Sunday, July 24, 2011


A neighbor sent me this link about "guerilla gardeners" and other creative activist in Berlin. He knows I like to garden and he knows about the Urban Land Scouts. In fact, he's come home to find us out front making seed bombs for various ULS workshops and events.

Stephen Evans, BBC News, Berlin
I read the article and was immediately struck by the foolishness of Petrus Akkordeon's planting. Not because I disagree with his hope that
"...if you plant one flower, the whole place changes. For several seconds, it's a nice place. People see these flowers and feel better for a moment."
but because I think it is a waste of a complex living thing to plant a flower in the shallow crack of a modern sidewalk. Where will the flower root? What will happen tomorrow when the workers paid to maintain the plaza come and find a clump of dirt and this sad wilted plant? They will sweep it up with the cigarette butts and cellophane wrappers.

It is not enough to plop down plants for a couple of hours and congratulate yourself on fighting the capitalist system...or whatever system you think your flowers are fighting. Cultivation takes time and several inches more soil. If you want to use planting and growing as tools in your activism, learn how to do it right.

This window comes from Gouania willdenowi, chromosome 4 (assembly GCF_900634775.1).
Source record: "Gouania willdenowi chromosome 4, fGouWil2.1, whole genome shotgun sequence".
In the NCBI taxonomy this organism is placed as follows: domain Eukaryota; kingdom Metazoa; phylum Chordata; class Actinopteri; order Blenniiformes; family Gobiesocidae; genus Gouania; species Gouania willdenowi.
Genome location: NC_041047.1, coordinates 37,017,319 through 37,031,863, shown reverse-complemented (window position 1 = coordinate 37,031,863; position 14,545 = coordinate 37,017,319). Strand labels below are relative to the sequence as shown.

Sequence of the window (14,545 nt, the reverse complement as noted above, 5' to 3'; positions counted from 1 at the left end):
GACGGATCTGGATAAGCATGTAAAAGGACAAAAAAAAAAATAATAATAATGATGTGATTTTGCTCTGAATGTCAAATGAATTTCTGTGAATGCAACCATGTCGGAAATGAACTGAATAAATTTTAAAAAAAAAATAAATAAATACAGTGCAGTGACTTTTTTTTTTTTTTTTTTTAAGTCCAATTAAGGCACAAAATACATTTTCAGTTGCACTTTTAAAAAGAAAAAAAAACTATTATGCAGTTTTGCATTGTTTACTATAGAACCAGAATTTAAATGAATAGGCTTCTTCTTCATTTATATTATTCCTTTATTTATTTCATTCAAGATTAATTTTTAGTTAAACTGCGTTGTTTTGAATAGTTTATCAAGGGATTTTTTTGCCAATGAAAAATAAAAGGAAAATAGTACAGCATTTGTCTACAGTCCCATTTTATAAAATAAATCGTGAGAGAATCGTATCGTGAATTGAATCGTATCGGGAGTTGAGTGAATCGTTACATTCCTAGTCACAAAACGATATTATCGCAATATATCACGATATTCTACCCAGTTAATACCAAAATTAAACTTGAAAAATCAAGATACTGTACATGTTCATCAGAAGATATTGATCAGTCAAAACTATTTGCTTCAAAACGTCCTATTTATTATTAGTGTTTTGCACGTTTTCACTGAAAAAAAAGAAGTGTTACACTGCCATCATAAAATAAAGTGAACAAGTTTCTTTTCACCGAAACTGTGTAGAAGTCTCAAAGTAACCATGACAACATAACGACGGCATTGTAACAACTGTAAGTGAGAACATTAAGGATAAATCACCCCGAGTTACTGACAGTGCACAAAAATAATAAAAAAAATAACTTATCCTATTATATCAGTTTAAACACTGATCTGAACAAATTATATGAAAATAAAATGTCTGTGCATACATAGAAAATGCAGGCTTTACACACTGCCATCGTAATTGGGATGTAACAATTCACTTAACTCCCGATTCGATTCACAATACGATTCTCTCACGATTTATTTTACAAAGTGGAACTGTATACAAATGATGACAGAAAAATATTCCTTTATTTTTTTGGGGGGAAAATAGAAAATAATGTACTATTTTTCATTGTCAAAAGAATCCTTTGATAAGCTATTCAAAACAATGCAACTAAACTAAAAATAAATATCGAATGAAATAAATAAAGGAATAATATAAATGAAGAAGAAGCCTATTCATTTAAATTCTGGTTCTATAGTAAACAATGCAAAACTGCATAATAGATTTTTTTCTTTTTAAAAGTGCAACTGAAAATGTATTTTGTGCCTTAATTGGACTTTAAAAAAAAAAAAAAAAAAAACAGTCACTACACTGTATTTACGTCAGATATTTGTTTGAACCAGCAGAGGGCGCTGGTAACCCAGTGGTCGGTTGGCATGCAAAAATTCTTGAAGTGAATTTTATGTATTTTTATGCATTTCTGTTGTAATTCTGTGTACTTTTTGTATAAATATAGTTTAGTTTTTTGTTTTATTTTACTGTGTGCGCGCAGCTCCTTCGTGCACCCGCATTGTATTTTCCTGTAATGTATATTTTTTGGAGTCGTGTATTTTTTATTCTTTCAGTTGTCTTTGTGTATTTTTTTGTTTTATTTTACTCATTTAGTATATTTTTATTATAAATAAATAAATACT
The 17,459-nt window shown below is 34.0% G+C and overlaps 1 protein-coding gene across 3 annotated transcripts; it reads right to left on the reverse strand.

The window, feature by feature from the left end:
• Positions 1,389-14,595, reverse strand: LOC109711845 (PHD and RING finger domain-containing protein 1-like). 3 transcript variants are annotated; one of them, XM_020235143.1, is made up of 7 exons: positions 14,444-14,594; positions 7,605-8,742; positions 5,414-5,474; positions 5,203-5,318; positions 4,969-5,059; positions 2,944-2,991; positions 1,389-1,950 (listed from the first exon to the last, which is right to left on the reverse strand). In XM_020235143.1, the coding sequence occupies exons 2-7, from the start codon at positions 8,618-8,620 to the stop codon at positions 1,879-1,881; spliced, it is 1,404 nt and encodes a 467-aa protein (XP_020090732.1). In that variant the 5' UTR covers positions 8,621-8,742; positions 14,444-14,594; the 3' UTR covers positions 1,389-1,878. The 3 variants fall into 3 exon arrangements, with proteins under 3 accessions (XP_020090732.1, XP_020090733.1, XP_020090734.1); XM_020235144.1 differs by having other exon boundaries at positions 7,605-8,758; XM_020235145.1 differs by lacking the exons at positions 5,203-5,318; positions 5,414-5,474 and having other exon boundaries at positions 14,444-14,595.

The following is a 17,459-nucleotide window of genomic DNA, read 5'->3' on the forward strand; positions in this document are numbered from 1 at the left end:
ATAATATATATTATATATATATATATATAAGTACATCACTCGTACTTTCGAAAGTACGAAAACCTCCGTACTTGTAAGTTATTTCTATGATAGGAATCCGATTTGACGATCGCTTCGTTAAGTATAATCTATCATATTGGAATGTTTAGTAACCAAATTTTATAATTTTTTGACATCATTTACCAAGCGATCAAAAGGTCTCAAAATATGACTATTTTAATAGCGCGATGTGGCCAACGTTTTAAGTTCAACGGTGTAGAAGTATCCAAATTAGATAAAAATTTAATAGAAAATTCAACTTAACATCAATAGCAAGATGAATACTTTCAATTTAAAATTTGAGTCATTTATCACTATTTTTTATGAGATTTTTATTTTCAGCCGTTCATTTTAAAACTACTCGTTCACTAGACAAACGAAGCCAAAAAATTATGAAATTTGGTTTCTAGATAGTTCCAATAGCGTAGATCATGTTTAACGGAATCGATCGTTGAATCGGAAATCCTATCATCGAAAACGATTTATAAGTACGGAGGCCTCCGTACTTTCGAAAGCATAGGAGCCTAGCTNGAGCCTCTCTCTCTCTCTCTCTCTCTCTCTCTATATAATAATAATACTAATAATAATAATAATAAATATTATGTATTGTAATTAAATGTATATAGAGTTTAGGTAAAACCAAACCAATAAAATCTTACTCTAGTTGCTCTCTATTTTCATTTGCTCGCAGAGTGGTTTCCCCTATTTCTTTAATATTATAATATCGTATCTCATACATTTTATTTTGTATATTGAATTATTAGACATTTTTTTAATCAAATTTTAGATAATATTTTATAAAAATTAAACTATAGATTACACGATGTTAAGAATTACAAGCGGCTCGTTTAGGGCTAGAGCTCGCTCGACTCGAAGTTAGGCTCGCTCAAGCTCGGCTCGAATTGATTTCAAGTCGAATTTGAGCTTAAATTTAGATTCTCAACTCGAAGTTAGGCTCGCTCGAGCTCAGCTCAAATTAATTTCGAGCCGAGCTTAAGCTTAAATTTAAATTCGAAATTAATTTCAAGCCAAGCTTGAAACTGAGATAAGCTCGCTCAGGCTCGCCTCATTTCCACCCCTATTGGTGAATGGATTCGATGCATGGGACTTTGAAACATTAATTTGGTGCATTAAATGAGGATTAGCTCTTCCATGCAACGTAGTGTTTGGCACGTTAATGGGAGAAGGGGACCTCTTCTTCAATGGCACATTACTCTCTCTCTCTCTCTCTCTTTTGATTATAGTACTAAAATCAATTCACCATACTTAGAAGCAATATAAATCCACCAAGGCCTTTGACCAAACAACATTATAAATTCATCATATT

These are the things I think every time I introduce seed balls (or seed bombs) to Urban Land Scouts. I consider them more successful for the poetic way in which holding one causes us to look at the landscape with new intention and expectation. They can hover between a purposeless object d'arte and a functional tool. What's more, if they are to work, that is, to grow plants in places where they might otherwise not grow, we've got to get deep into the specifics of what we grow, where it grows, and what happens after that. The examples I gave at Urban Land Scout camp were that we would never make seed balls with kudzu in them, nor would we try to lob seed balls with heat-loving plants into damp and shady areas.

You've got to work with the "genius of place" and if the place is a corporate office plaza in Berlin then you've got a radically different set of circumstances in which to support plants. I would encourage Mr. Akkordeon to start smaller and more insidious: mosses or small ferns planted in the shady cracks at the building's foundation. Then, prepare to tend to your plants every day...if not weekly. In this imagined case, it would be Mr. Akkordeon's presence, rather than that of the plants, that might change the whole place.

Thursday, July 14, 2011


sketches for jsa poster, originally uploaded by kt.ries.

Images made working on a poster for a conference held by the Justice Studies Association. The conference was called "Reducing Social Harms: Seeking 'Just Living' in Our Communities and Our Selves" and was June 2 - 5 , 2010 at the University of Tennessee, Knoxville, Tennessee.